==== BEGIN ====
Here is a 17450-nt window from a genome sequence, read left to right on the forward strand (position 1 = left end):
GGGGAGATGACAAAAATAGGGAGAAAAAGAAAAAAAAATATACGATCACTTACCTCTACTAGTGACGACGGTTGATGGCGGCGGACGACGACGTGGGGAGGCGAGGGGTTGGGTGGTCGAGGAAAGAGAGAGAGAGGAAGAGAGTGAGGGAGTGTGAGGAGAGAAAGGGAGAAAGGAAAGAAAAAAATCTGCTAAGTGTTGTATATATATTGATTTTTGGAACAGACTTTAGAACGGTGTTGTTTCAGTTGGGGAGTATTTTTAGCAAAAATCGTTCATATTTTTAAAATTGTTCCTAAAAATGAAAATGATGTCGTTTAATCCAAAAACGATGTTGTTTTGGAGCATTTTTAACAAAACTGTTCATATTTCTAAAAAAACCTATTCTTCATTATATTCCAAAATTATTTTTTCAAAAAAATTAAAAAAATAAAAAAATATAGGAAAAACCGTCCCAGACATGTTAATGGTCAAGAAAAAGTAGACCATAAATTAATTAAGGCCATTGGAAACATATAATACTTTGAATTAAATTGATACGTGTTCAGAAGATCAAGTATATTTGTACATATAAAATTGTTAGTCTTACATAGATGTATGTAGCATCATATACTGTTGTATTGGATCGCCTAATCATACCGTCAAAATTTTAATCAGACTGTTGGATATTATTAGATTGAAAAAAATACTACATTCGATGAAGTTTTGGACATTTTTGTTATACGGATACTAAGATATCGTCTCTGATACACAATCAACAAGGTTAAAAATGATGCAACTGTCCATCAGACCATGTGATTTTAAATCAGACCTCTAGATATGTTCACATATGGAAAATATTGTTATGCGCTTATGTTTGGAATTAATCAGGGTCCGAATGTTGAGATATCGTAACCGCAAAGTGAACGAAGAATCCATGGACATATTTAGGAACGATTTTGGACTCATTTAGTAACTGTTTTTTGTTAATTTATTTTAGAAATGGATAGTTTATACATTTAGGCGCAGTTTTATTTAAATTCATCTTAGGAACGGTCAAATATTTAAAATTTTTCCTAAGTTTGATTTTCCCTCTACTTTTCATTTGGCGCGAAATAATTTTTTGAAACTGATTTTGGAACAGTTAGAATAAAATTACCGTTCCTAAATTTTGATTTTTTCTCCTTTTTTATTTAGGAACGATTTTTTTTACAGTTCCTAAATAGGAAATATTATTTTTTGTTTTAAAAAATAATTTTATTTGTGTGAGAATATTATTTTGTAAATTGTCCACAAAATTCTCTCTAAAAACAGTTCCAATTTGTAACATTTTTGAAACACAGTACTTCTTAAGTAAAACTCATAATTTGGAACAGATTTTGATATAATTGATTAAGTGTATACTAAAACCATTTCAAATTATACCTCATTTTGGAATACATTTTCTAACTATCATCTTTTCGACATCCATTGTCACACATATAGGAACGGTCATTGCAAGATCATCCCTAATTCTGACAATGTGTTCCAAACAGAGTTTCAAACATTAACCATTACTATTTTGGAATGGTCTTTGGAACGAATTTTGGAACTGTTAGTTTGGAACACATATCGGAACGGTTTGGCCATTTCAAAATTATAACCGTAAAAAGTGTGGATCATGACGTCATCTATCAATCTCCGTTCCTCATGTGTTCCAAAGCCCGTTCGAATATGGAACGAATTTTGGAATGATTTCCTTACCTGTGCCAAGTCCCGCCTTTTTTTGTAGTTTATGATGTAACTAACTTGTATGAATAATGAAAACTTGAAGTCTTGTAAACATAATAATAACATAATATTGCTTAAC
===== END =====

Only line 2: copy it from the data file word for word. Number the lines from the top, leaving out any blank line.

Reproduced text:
GGGGAGATGACAAAAATAGGGAGAAAAAGAAAAAAAAATATACGATCACTTACCTCTACTAGTGACGACGGTTGATGGCGGCGGACGACGACGTGGGGAGGCGAGGGGTTGGGTGGTCGAGGAAAGAGAGAGAGAGGAAGAGAGTGAGGGAGTGTGAGGAGAGAAAGGGAGAAAGGAAAGAAAAAAATCTGCTAAGTGTTGTATATATATTGATTTTTGGAACAGACTTTAGAACGGTGTTGTTTCAGTTGGGGAGTATTTTTAGCAAAAATCGTTCATATTTTTAAAATTGTTCCTAAAAATGAAAATGATGTCGTTTAATCCAAAAACGATGTTGTTTTGGAGCATTTTTAACAAAACTGTTCATATTTCTAAAAAAACCTATTCTTCATTATATTCCAAAATTATTTTTTCAAAAAAATTAAAAAAATAAAAAAATATAGGAAAAACCGTCCCAGACATGTTAATGGTCAAGAAAAAGTAGACCATAAATTAATTAAGGCCATTGGAAACATATAATACTTTGAATTAAATTGATACGTGTTCAGAAGATCAAGTATATTTGTACATATAAAATTGTTAGTCTTACATAGATGTATGTAGCATCATATACTGTTGTATTGGATCGCCTAATCATACCGTCAAAATTTTAATCAGACTGTTGGATATTATTAGATTGAAAAAAATACTACATTCGATGAAGTTTTGGACATTTTTGTTATACGGATACTAAGATATCGTCTCTGATACACAATCAACAAGGTTAAAAATGATGCAACTGTCCATCAGACCATGTGATTTTAAATCAGACCTCTAGATATGTTCACATATGGAAAATATTGTTATGCGCTTATGTTTGGAATTAATCAGGGTCCGAATGTTGAGATATCGTAACCGCAAAGTGAACGAAGAATCCATGGACATATTTAGGAACGATTTTGGACTCATTTAGTAACTGTTTTTTGTTAATTTATTTTAGAAATGGATAGTTTATACATTTAGGCGCAGTTTTATTTAAATTCATCTTAGGAACGGTCAAATATTTAAAATTTTTCCTAAGTTTGATTTTCCCTCTACTTTTCATTTGGCGCGAAATAATTTTTTGAAACTGATTTTGGAACAGTTAGAATAAAATTACCGTTCCTAAATTTTGATTTTTTCTCCTTTTTTATTTAGGAACGATTTTTTTTACAGTTCCTAAATAGGAAATATTATTTTTTGTTTTAAAAAATAATTTTATTTGTGTGAGAATATTATTTTGTAAATTGTCCACAAAATTCTCTCTAAAAACAGTTCCAATTTGTAACATTTTTGAAACACAGTACTTCTTAAGTAAAACTCATAATTTGGAACAGATTTTGATATAATTGATTAAGTGTATACTAAAACCATTTCAAATTATACCTCATTTTGGAATACATTTTCTAACTATCATCTTTTCGACATCCATTGTCACACATATAGGAACGGTCATTGCAAGATCATCCCTAATTCTGACAATGTGTTCCAAACAGAGTTTCAAACATTAACCATTACTATTTTGGAATGGTCTTTGGAACGAATTTTGGAACTGTTAGTTTGGAACACATATCGGAACGGTTTGGCCATTTCAAAATTATAACCGTAAAAAGTGTGGATCATGACGTCATCTATCAATCTCCGTTCCTCATGTGTTCCAAAGCCCGTTCGAATATGGAACGAATTTTGGAATGATTTCCTTACCTGTGCCAAGTCCCGCCTTTTTTTGTAGTTTATGATGTAACTAACTTGTATGAATAATGAAAACTTGAAGTCTTGTAAACATAATAATAACATAATATTGCTTAAC